Falls Inside Hospitals Are On The Rise
When someone says they were injured inside of a hospital, we immediately turn our attention to the behavior of doctors, and possible medical malpractice. But like any property, hospitals, if not properly maintained and inspected, can lead to falls as well. In fact, recent research shows that hospitals are seeing an increase in slip and fall incidents.
Falls in Hospitals are Increasing
It is estimated that about 1 million people suffer falls inside of hospitals every year, although not all lead to injury or fatalities. And while we think of the elderly and infirm as the most likely people to fall inside of a hospital, that is actually not true—studies have shown that people in their 50s are more likely to suffer falls inside of hospitals.
More Dangerous Inside a Hospital?
Hospital falls can be more deadly and dangerous than falls that happen on or in other properties, simply because the patients who fall, may be less equipped to protect themselves in a fall. They may be less mobile, less able to react to brace themselves for a fall, and the injuries from a fall, may be more likely to exacerbate whatever condition the person is in the hospital for in the first place.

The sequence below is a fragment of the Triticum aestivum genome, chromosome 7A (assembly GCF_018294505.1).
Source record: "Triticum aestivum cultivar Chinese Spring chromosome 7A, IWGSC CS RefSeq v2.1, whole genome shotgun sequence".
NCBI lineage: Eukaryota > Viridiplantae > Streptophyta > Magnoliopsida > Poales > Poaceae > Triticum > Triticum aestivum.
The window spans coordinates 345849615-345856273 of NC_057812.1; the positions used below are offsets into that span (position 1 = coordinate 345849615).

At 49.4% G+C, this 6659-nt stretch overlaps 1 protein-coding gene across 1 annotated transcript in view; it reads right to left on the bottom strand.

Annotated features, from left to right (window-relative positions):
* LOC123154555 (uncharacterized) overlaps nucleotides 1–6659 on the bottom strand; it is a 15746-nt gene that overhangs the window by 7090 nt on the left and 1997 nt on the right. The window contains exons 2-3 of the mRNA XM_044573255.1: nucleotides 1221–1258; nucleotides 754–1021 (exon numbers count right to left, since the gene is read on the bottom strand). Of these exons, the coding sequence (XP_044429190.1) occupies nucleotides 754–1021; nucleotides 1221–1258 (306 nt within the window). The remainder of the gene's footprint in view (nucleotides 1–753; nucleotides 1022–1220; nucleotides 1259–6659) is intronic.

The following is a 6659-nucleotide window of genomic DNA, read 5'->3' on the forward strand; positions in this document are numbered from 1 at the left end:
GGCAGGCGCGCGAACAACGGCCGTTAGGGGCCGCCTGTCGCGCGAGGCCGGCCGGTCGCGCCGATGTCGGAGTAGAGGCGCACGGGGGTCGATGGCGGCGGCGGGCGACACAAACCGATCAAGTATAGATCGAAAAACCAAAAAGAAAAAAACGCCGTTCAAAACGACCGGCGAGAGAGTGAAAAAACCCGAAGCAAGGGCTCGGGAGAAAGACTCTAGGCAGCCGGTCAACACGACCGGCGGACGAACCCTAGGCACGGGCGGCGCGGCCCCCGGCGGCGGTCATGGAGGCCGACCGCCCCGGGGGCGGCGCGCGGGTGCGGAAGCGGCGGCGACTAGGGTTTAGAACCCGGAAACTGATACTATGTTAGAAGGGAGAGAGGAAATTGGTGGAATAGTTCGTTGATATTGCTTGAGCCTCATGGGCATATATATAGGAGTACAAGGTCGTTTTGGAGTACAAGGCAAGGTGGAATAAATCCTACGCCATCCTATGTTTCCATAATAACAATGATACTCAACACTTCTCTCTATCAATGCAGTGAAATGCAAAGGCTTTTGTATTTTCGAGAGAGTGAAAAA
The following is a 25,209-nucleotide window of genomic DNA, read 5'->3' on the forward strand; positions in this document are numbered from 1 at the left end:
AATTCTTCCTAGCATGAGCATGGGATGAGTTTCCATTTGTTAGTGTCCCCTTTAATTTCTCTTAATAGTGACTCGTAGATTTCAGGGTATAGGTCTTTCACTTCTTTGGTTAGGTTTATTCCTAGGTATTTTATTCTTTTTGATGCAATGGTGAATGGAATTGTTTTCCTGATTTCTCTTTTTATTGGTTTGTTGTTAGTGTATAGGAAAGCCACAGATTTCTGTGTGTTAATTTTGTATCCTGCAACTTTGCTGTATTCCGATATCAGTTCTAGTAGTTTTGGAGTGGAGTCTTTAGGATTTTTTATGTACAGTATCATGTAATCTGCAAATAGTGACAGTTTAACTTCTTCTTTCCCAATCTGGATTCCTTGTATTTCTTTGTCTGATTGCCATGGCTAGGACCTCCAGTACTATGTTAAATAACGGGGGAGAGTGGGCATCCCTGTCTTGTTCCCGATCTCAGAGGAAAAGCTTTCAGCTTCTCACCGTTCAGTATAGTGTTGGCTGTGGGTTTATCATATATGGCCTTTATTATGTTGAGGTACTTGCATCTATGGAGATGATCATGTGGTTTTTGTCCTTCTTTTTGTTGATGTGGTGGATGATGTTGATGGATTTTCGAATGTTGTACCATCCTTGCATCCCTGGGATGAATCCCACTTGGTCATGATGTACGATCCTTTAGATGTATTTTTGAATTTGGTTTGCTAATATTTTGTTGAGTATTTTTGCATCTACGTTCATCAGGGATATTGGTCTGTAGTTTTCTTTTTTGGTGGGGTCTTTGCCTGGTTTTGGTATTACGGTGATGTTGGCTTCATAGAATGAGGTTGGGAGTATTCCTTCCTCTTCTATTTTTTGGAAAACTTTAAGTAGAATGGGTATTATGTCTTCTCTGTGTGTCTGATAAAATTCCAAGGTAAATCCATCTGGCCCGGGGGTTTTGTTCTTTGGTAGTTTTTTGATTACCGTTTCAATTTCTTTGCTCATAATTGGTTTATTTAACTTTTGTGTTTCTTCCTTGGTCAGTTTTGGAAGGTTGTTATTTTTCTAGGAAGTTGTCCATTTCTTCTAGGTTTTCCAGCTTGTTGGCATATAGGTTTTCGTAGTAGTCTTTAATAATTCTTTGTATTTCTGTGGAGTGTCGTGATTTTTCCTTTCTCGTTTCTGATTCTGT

Why Do People Fall in Hospitals?
Why are more people falling inside of hospitals? That is still up for debate, but there are some theories.
Of course, the major and most obvious theory is the condition of the patients themselves; they may be less stable on their feet, or simply suffering from side effects of medicines that make walking more dangerous.
Patients are walking in unfamiliar surroundings, and sometimes, in cramped hospital rooms that may be filled with wires or objects on the floor.
There also may be some level of overconfidence; some patients may just feel like they are more able bodied and more able to move about than they really are—this would explain why it is not the older population which mostly suffers falls in hospitals, but rather, those in their 50s.
Like every other business, hospitals are also suffering from a lack of staffing. Short staff means longer wait times for patients who may have needs. Those patients often resort to getting out of bed and getting what they need on their own, when wait times for nurses or staff get too long.
Boredom also plays a role—some patients, bored, may resort to just walking around the hospital on their own.
Many hospitals now put bands or similar indicators on patients’ arms, to indicate who is and who is not a fall risk, allowing hospital staff to stop or at least assist someone who they see walking about, who should not be walking around. Like nursing homes, some hospitals are utilizing alarms on beds that sound when patients get out of bed, if the patient is a fall risk.
Call the Knoxville personal injury lawyers at Fox Farley Willis & Burnette, PLLC, today if you fell inside of, or were injured at or in, any hospital or medical facility.